Petter Kallioinen via Wikimedia Commons
As a rule, almost anything that involves the prefix neuro is probably a buzzword. Brains! They’re the key to everything! Pretty pictures of brain scans or electrical pulses can reveal the depths of the human experience! We’re even more likely to believe poor explanations of psychology when they’re accompanied by gratuitous neuroscience jargon.
Perhaps no field is buzzier than neuromarketing, a concept invented in the 1990s by Harvard psychologists and now used by companies like Google, Frito-Lay and CBS. Neuromarketers operate on the principle that simple focus groups and surveys aren’t enough to truly figure out what people want–marketing needs to tap into the subconscious parts of the brain. Marketers need to know what you want before you want it. And so neuromarketers co-opt the techniques of neuroscience–analyzing the brain’s responses to products with electroencephalography (EEG) and MRI imaging. Brain-whispering, The New York Times called it a few years ago.
Now, Matt Wall argues over at Slate that neuromarketing doesn’t produce solid data–and perhaps it never can.
Scientists use electroencephalography (EEG) to measure electric activity in the brain during some kind of task in the lab (like looking at certain kinds of images). In the last couple years, neuromarketers have embraced cheap, user-friendly EEG systems that claim to work with dry sensors, removing the need to dab messy conductive gel on someone’s head. It’s more efficient than expensive, bulky MRI machines, but it comes with a price.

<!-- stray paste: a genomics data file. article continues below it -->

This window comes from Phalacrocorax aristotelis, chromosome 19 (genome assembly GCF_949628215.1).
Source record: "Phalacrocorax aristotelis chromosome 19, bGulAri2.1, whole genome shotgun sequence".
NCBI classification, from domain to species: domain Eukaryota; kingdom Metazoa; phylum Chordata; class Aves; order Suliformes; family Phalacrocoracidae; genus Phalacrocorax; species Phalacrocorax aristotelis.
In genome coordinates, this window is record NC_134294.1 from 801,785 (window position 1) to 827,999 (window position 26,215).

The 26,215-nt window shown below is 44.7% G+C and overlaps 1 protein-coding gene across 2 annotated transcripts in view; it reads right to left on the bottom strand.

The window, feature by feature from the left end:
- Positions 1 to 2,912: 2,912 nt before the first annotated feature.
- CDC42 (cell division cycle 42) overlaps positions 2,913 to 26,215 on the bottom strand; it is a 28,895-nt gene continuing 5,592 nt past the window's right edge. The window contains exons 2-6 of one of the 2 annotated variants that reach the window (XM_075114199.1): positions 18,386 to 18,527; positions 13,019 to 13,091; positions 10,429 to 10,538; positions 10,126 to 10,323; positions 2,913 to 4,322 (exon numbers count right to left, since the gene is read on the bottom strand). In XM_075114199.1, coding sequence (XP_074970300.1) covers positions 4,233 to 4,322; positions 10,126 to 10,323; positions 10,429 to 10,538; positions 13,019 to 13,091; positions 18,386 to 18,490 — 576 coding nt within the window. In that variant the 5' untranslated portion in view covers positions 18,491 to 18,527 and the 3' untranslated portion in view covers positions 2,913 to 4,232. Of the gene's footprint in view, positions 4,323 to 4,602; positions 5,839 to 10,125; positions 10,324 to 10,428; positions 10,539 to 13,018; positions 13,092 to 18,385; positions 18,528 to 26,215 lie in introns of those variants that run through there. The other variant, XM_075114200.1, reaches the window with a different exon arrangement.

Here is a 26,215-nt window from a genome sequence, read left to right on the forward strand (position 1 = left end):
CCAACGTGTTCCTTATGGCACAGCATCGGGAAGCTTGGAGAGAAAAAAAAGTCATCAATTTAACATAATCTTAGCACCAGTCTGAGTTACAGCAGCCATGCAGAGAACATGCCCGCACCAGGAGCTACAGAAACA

The messy, long process of applying electrodes to the scalp ensures the best quality data:
And there’s often just not enough data, or sophisticated analysis, to ensure the reliability of the subsequent findings:
These technical issues could, in theory, be solved by changing the experimental design or upgrading the equipment, but Wall points out that there’s a larger issue with neuromarketing that will remain an impediment to getting any good scientific results: reverse inference.
Instead of carefully examining data between control and experimental conditions, neuromarketing studies often jump to conclusions about what a jump in something like an EEG signal mean about how the study subject is thinking or feeling.
Until more rigorous scientific standards come into play, it’s pretty hard to say what your brain really thinks about that ad campaign.
Read the whole piece here.
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